2. 2.

    While these authors themselves do not cite Chance directly they do cite Barkow (1975), who summarizes Chance’s ideas, and they do appear—in my opinion—to have been influenced by his thinking.

  3. 3.

    “Exaptation” refers to the fact that the selection pressures which originated a trait may subsequently be replaced by others, so that the trait changes in form and function.

  4. 4.

    For example, among some groups the stereotype exists of the proud parent who speaks not of “my son/daughter” but of “my son/daughter the doctor,” the profession of physician being considered highly prestigious.

  5. 5.

    Professors with doctorates but not medical degrees who teach in medical schools have been known to complain that the students pay little attention to them, despite their often considerable eminence as researchers; professors who are practicing physicians seem to find it easier to attract the attention of the students.

  6. 6.

    If much of cultural capacity and, indeed, human psychology itself, was indeed produced by sexual selection, then it was our biological “Big Bang;” a constant concern with sex is apparently our species’ equivalent of Cosmic Microwave Background Radiation.

  7. 7.

    Respect or prestige should not be confused with affection or even the absence of enmity. The USA has been hated in much of the world by people who nevertheless readily adopt its entertainers and some of its cultural practices. American-style rap music and fast food, for example, are popular in many places in which America itself is not.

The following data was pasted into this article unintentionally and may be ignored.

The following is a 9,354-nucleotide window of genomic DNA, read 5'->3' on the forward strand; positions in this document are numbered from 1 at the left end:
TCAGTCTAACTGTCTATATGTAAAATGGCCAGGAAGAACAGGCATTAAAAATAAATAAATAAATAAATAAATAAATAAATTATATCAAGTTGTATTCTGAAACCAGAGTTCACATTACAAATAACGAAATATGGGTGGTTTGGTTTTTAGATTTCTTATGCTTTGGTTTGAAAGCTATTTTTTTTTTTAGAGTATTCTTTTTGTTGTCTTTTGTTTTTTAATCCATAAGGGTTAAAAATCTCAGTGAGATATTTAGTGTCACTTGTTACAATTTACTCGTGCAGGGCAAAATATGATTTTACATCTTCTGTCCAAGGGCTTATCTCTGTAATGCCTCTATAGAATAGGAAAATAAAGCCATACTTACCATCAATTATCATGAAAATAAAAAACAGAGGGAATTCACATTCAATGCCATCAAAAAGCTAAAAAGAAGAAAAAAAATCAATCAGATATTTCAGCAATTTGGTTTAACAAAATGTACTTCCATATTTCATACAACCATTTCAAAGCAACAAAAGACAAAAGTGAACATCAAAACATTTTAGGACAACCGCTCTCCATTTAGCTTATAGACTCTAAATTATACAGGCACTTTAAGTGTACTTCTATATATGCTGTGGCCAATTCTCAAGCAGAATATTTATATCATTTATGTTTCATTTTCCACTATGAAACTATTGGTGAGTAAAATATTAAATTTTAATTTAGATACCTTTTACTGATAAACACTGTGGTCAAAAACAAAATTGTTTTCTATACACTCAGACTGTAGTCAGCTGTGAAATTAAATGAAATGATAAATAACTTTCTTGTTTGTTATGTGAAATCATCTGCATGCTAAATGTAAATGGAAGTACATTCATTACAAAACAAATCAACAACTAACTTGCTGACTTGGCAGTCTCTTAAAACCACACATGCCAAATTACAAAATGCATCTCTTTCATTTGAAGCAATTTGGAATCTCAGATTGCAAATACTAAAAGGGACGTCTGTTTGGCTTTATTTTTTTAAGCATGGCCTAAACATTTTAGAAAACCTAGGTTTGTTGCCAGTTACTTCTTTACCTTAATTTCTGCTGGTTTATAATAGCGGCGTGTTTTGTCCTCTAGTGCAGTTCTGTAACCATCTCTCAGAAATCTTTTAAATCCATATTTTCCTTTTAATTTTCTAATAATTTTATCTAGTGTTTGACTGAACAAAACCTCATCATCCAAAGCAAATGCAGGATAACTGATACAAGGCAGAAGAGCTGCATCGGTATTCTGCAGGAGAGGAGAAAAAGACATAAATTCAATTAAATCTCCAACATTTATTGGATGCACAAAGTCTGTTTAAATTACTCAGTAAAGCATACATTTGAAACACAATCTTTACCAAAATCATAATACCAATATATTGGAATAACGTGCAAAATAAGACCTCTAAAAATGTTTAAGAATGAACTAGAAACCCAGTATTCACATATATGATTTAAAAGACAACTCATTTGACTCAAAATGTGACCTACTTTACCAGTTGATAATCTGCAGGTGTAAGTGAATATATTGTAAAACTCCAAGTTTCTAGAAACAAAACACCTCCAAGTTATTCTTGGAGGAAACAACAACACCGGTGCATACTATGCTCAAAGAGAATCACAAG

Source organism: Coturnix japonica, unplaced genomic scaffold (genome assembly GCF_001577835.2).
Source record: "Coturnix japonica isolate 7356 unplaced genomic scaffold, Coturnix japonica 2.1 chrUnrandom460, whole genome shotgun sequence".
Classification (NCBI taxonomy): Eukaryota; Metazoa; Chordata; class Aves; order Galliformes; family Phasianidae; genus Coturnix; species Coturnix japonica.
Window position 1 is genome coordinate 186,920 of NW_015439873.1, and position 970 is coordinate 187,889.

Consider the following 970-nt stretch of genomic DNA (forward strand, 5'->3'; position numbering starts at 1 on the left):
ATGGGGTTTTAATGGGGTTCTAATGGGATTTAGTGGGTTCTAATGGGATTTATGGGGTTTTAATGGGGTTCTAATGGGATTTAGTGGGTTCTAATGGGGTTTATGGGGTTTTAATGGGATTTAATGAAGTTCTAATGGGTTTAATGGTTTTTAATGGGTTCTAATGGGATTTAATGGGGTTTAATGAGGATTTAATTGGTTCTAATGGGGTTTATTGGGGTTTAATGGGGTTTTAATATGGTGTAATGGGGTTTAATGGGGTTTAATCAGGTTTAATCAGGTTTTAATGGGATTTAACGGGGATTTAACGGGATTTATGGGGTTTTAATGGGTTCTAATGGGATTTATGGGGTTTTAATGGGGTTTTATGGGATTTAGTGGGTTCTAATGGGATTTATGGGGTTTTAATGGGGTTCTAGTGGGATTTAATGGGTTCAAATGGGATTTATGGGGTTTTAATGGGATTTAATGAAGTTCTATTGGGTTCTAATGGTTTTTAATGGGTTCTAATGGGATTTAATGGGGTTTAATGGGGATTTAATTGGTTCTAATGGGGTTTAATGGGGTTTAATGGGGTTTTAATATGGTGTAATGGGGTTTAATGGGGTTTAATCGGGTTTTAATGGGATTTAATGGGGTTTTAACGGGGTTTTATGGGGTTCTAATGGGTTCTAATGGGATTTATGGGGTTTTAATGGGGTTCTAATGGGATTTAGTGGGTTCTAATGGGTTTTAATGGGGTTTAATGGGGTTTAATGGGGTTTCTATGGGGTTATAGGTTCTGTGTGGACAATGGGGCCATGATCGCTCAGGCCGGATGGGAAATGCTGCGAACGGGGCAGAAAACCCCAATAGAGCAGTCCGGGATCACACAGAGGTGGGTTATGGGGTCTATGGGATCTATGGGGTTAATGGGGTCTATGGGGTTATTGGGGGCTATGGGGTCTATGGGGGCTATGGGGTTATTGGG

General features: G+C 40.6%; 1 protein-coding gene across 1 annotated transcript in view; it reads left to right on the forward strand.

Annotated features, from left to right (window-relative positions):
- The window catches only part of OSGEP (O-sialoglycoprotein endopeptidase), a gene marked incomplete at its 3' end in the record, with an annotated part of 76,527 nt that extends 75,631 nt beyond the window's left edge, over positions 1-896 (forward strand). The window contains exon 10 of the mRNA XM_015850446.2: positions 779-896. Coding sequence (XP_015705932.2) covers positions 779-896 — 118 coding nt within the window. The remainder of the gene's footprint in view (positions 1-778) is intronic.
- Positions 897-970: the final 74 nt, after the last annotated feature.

8. 8.

    One could argue that, in terms of evolutionary biology’s costly signaling theory, attention and aid to those utterly lacking in social rank would be akin to the peacock’s plumage, a signal that one’s genetic endowment was so superior that one had resources to burn! However, such an argument should not be used to reduce the practice of good works to nothing but costly signaling!

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Acknowledgments

Effort sponsored by the Air Force Office of Scientific Research, Air Force Material Command, USAF, under grant number FA8655-10-1-3012. The U.S Government is authorized to reproduce and distribute reprints for Governmental purpose notwithstanding any copyright notation thereon. The author wishes to thank the editors of this volume for their helpful comments and endless patience.

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Correspondence to Jerome H. Barkow .

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Barkow, J. (2014). Prestige and the Ongoing Process of Culture Revision. In: Cheng, J., Tracy, J., Anderson, C. (eds) The Psychology of Social Status. Springer, New York, NY. https://doi.org/10.1007/978-1-4939-0867-7_2